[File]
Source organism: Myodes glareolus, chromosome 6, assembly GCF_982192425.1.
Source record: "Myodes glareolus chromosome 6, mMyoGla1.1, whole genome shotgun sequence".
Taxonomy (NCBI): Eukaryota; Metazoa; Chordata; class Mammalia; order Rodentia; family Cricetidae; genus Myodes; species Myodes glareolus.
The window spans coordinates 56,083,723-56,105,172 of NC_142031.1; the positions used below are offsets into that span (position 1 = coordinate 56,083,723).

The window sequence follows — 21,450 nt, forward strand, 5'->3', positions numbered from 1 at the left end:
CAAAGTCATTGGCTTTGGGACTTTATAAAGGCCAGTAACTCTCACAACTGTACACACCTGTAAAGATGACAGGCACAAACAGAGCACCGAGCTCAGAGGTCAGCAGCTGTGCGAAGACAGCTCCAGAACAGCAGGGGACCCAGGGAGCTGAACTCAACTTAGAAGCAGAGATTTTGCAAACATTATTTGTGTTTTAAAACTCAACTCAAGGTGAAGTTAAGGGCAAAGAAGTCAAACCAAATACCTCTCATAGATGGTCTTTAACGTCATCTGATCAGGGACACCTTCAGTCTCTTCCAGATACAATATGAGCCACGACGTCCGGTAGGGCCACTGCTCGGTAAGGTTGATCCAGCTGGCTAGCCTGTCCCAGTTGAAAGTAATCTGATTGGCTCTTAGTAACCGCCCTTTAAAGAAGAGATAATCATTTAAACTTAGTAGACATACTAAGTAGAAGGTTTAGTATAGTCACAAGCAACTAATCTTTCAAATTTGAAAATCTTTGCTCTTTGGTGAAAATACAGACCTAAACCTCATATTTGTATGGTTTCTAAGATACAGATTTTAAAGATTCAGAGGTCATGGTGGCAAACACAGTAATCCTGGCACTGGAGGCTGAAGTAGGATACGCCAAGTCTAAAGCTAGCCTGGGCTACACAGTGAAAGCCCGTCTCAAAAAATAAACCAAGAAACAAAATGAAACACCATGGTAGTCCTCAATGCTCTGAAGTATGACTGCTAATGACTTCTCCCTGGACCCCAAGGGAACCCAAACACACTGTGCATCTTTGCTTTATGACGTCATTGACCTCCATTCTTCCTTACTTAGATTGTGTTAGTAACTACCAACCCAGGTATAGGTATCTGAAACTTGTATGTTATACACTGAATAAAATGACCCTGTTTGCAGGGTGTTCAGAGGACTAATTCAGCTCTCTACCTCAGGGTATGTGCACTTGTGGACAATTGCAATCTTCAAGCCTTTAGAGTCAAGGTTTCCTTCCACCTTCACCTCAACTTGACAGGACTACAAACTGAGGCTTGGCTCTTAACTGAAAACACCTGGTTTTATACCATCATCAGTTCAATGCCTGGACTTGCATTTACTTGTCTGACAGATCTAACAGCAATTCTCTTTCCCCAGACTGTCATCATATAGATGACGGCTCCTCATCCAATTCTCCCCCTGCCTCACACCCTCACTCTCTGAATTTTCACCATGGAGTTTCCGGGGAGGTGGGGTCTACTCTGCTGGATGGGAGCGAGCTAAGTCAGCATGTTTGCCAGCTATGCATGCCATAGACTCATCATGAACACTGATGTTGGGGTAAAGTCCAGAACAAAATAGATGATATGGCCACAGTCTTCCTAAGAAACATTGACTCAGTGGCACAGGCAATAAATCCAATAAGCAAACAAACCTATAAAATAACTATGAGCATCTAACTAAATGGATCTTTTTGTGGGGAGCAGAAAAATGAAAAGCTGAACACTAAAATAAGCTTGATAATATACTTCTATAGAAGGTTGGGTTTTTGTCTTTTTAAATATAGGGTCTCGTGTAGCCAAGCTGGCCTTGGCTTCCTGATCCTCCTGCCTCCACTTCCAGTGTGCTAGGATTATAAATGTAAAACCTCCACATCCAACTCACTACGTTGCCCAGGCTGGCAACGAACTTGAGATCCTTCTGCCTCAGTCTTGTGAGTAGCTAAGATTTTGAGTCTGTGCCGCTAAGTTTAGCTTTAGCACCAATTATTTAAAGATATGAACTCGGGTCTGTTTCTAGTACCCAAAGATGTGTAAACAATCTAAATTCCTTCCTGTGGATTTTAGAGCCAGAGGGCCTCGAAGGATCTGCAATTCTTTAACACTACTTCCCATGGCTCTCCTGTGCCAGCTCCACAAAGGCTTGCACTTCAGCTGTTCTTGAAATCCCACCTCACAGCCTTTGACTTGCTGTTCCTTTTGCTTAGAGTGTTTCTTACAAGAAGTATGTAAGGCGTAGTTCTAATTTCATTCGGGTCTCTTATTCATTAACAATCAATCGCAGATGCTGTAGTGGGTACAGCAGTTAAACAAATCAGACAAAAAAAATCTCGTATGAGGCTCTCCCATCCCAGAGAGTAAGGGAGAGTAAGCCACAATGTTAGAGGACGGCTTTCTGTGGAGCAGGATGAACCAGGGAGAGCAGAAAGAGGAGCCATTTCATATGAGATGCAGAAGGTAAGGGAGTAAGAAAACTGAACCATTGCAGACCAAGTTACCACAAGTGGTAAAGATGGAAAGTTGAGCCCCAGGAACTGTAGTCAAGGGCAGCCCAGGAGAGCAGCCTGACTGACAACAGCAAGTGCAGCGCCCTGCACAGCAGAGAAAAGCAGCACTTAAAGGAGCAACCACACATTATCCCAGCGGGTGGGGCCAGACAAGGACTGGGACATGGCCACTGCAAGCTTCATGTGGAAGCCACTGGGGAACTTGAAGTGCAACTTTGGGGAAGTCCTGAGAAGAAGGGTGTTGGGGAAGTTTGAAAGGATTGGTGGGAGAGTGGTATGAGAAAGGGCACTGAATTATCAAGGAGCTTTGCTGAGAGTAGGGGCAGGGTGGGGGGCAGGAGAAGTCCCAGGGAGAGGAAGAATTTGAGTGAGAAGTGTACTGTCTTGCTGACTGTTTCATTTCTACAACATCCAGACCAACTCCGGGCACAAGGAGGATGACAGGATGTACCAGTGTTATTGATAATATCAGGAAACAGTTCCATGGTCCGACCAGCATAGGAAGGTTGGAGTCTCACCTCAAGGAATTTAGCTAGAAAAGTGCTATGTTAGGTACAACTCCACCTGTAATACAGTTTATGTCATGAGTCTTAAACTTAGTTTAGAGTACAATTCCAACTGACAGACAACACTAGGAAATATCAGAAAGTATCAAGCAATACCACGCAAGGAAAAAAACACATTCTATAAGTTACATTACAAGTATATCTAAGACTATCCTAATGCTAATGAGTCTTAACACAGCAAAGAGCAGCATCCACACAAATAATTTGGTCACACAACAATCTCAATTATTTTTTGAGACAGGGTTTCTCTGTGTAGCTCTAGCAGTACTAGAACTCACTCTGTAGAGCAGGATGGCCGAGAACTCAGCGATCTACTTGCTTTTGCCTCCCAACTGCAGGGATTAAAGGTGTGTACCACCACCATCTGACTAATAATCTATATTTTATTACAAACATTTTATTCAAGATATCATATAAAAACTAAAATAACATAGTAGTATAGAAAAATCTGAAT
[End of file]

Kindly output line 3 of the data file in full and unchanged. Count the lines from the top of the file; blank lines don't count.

Taxonomy (NCBI): Eukaryota; Metazoa; Chordata; class Mammalia; order Rodentia; family Cricetidae; genus Myodes; species Myodes glareolus.